streets

Jennifer Grant 09-19-2011

218097_19360164080_551149080_224360_2855_nCould my mission really be confined to seeking the best for the children to whom I gave birth? Or, as a Christian, should I define "family" more broadly? I'd see images of women and children suffering around the world, and those puzzling verses returned to my mind. Maybe, instead of obsessing over the happiness of my babies, I should stick my head out of the window, so to speak, look around, and ask, "Who is my family?"

It didn't feel right to simply shrug my shoulders and blithely accept my good fortune as compared to that of people born into extreme poverty. I'd buy my kids their new school clothes and shoes and then think of mothers who did not have the resources to provide their children with even one meal a day. I'd wonder: what's the connection between us? Does the fact that $10 malaria nets in African countries save whole families have anything to do with my family buying a new flat-screen TV? Should it? Is there any connection between me, a suburban, middle class mom, and women around the world?

Evan Trowbridge 09-06-2011

[Editors' note: This post is part of a series over the last few weeks on youth homelessness. In the September/October issue of Sojourners magazine, the Ali Forney Center and the Gay and Lesbian Alliance Against Defamation (GLAAD) ran an ad to raise awareness of the serious problem of LGBT youth110906_carl homelessness.]

Fact 1) About 40 percent of the homeless youth in the United States identify as lesbian, gay, bisexual, or transgender.

Fact 2) One in four teens rejected by their families becomes homeless.

Fact 3) Parents who identify as strongly religious are three times more likely to reject their children.

Yet for Carl Siciliano, founder and president of the Ali Forney Center, these aren't just facts -- they are his daily life.

Jeannie Choi 08-12-2011

'Sunlight behind clouds 1, Cumbria, 2010' photo (c) 2010, John Davey - license: http://creativecommons.org/licenses/by-nd/2.0/Here's a little round up of links from around the Web you may have missed this week:

  • Sandwich coasters are fun.
  • Voters put corn kernels into jars with their favorite Republican presidential candidates.
Gary M. Burge 08-02-2011

I prefer my revolutions to be simple: A corrupt dictator/tyrant, an oppressed population, inspired reformers who risk their lives, calls for democracy, waves of marchers in the streets, background music from Les Misérables. The stories from Tunis and Cairo were epochal. The Arab spring was in full bloom as calls for participatory government could be heard from every corner of the Middle East.

Then there was Syria. The Assad government has been infamous in its intolerance to dissent. It is a military regime whose 30-year leadership under Hafez al-Assad (1930-2000) established it as one of the most severe in the region. In 2,000, after the death of Hafez, the world was intrigued to see his second son -- Bashar al-Assad -- ascend the throne. Bashar was an ophthalmologist who had studied in London, but because of his older brother's death in a car accident in 1994, he was called to follow his father. Bashar speaks English and French fluently and has been as critical of the U.S. as he has been of Israel.

Eugene Cho 06-09-2011

Have you heard the story of Sung-Bong Choi? I absolutely love these kinds of stories. And it's not that I just love these kinds of stories, I need these kinds of stories. Perhaps, we all need these kind of stories.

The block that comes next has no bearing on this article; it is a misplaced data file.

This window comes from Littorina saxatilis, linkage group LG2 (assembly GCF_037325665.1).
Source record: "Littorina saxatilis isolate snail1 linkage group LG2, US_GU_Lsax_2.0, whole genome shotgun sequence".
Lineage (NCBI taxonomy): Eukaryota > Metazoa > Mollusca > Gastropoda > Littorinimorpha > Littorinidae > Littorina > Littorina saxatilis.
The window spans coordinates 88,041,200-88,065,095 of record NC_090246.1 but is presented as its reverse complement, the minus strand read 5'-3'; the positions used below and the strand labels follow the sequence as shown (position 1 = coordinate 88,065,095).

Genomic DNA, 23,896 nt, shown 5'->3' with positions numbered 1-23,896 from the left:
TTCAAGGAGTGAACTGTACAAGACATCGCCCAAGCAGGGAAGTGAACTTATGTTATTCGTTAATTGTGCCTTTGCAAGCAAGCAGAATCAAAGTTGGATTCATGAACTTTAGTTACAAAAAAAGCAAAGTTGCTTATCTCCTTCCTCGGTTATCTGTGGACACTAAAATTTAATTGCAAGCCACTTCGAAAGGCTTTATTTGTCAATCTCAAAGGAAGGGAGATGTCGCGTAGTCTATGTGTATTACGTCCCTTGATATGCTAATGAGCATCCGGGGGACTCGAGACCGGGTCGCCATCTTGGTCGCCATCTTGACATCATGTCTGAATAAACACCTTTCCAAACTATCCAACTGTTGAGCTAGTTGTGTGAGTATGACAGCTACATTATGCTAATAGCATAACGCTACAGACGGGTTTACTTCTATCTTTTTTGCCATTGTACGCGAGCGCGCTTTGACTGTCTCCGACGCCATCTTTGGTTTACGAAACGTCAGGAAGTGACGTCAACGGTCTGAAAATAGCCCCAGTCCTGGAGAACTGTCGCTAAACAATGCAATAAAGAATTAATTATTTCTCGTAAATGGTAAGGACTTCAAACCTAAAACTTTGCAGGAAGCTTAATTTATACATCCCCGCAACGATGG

Ryan Beiler 05-25-2011

The scenes were stunning: Hundreds of demonstrators pouring across the fence between Syria and the Israeli occupied Golan Heights.

Nadia Bolz-Weber 05-20-2011
Is it just me, or does anyone else think it's kind of weird how we've named Thomas, "Doubting" Thomas. We don't give the other characters in the New Testament little nicknames ...
Maryada Vallet 04-26-2011
This week marks the one-year anniversary of the signing of SB 1070 in Arizona, the controversial bill that mobilized thousands around
Hannah Lythe 04-07-2011
[Editors' note: As part of Sojourners' campaign to end the war in Afghanistan, we will run a weekly Afghanistan news digest to educate our readers about the latest new
Alex Awad 04-05-2011

People can take a certain amount of oppression. However, when it gets beyond their ability to tolerate, they rebel.

Before last week, we'd rarely thought about unions or union rights, but living in Madison these days, it seems that we hardly make it through an hour without hearing the words "unions" and "collective bargaining." In the past week, we've tried to give ourselves a crash course on what e

Nathan Schneider 02-11-2011
Throughout the coverage of the uprising in Egypt, we've been repeatedly told that Egyptians trust their military more than any other pa
Sheldon Good 12-13-2010
Anxiety set in for many people in Haiti long before Dec.
Randall Amster 08-16-2010
The clock nudged toward midnight on a cool Arizona summer evening.
Maryada Vallet 07-09-2010
"Maybe I would be better off just crossing again and going to prison for many years." Upon hearing this, an instant knot forms in my gut.
Allison Johnson 03-26-2010

More than 200,000 people descended on Washington, D.C., for the March for America last weekend.

Jim Wallis 03-18-2010

On Sunday, a major march for immigration reform will take place in Washington, D.C. Tens of thousands of people will gather to call on the White House to lead, and put forward an immigration reform bill whose time has come.

Lisa Dougan 03-09-2010

My alarm went off at 5 a.m. today. As I sat up and unzipped my sleeping bag, a gust of Oklahoma wind bitterly ushered me into a new day. Drops of rain splashed my face, extinguishing the last few embers of my sleepiness.

Jeannie Choi 03-08-2010
This weekend I have the privilege of representing Sojourners magazine at the annual

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